Football

Connor Carville still striving for more with Watty Graham's

Connor Carville said he didn't dwell on last year's controversial All-Ireland final defeat
Connor Carville said he didn't dwell on last year's controversial All-Ireland final defeat Connor Carville said he didn't dwell on last year's controversial All-Ireland final defeat

IT was the assembled members of the media in Garvaghey who wanted to talk about last season’s controversial All-Ireland final defeat to Kilmacud Crokes.

Out of politeness, Glen captain Connor Carville indulged a few questions – but you sensed if he had his way he would never talk about the dying embers of that final where the eventual champions had 16 players on the field of play as Watty Graham’s lay siege to the Dubliners’ goal in search of that elusive major.

For several weeks, the print and broadcast media and social media were ablaze with talk of a possible replay that never materialised.

Kilmacud were officially crowned All-Ireland champions 18 days later.

For Carville, he’d moved on as soon as the final whistle sounded at Croke Park. Everything that followed was noise.

“I’m not lying when I say we just parked it straight away,” said Carville, who leads Glen into their second consecutive Ulster final on Sunday where the Derrymen face Scotstown.

“I just wanted to move on from it. It’s probably the first time in my life that I made a conscious decision to get off social media and get away from newspapers and things.

“If we had been dwelling on what happened last year, I don’t think we’d have gone on and won the championship again [for a third time in a row] because you’d be stuck in the past. You need to keep driving forward and be looking to the future. That’s what we were able to do.”

Carville, a self-confessed sports nut, deleted his social media from his phone and immersed himself in places where Gaelic Games didn’t exist.

“I went on to somewhere like The Athletic that isn’t reporting on Gaelic Games! Maybe read about the NFL or soccer. I felt like I had to get out of it a wee bit.”

And did it help erase the memory of losing an All-Ireland final?

“It did,” he said. “I’m into all sorts of sports, I’m looking forward to the darts starting up in a few weeks and I’m listening to Siya Kolisi [captain of the South African rugby team].

“His story is remarkable. He came out of poverty, the slums, his autobiography is unreal. I wouldn’t be the biggest rugby fan, but he is really piquing my interest at the minute and taking on a lot of things out of that in terms of his leadership.”

Since U14, Carville has been captain of every team he’s played on. Among the Glen seniors, there are higher-profile players than the unassuming defender – but boss Malachy O’Rourke opted for Carville to lead the south Derry men to unprecedented success over the last three seasons.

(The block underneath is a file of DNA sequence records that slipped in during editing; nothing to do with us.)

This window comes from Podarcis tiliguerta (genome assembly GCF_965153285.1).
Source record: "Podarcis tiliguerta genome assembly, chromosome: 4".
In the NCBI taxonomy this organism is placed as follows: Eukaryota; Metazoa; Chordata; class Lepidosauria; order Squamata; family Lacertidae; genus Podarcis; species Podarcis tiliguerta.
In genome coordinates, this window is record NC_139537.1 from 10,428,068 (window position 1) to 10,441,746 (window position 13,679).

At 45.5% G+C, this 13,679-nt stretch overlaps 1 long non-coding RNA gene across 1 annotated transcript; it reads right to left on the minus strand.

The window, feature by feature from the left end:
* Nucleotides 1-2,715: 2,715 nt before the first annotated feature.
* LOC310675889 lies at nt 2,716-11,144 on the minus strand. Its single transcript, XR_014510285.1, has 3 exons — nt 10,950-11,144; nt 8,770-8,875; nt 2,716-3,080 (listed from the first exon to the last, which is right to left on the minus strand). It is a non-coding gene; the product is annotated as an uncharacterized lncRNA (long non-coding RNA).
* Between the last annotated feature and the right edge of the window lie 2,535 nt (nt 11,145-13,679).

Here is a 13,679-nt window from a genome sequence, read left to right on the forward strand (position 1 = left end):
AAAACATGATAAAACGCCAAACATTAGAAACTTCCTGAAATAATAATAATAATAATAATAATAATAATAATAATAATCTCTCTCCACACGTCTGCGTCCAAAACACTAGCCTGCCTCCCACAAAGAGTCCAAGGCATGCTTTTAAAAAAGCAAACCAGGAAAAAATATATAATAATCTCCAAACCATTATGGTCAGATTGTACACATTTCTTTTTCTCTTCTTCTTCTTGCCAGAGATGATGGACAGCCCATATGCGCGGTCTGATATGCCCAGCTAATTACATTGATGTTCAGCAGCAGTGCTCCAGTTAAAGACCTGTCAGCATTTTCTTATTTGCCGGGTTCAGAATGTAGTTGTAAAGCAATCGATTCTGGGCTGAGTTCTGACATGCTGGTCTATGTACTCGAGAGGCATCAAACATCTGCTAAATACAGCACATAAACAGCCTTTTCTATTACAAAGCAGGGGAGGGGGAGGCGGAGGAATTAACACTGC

He captained Glen U14s, led St Pat’s Maghera at Dalton, MacRory and Hogan Cups level – winning at each juncture of his fledgling career – and he continues to raise silverware above his head on behalf of his Glen team-mates.

Being captain has become second nature to Carville – but it is a role he doesn’t over-think.

“I just prepare the same way. I don’t really think about it or try to be any different. The only difference is I have to come to nights like this and speak to you guys (laughing); other than that, there’s little difference, just focus on performing at my best and the team performs at their best.”

Glen, though, haven't been performing at their best so far this year. They made hard work of 14-man Cargin and needed a ‘worldie’ from the renowned left boot of Emmett Bradley to see off Donegal champions Glenties in a nail-biting semi-final.

Scotstown needed to pull out all the stops to overcome Kilcoo and Trillick to reach their first provincial final since Gweedore nipped them after extra-time in 2018.

“Scotstown are a serious team,” said Carville. “They have won eight of the last 11 Monaghan championships, been in two recent enough Ulster finals and were beaten in extra time in both of them.

“And then you look at the calibre of the player they have and they’ve added Jack McCarron to their ranks in the last couple of years too.”

For Glen, the plan is to be still playing Gaelic football when the dart season kicks in again.

“Last year a lot of the boys were playing darts,” Carville said.

“The night before the All-Ireland final we brought a dart board down with us to the hotel we were staying in... and I was nearly telling boys we need to get to bed here - we have match tomorrow!

“So, now it’s getting to the darts time of year again and the interest is back up. If you beat Emmet Bradley in a game of darts he wouldn’t speak to you for a couple of days - and I’m probably the same myself!”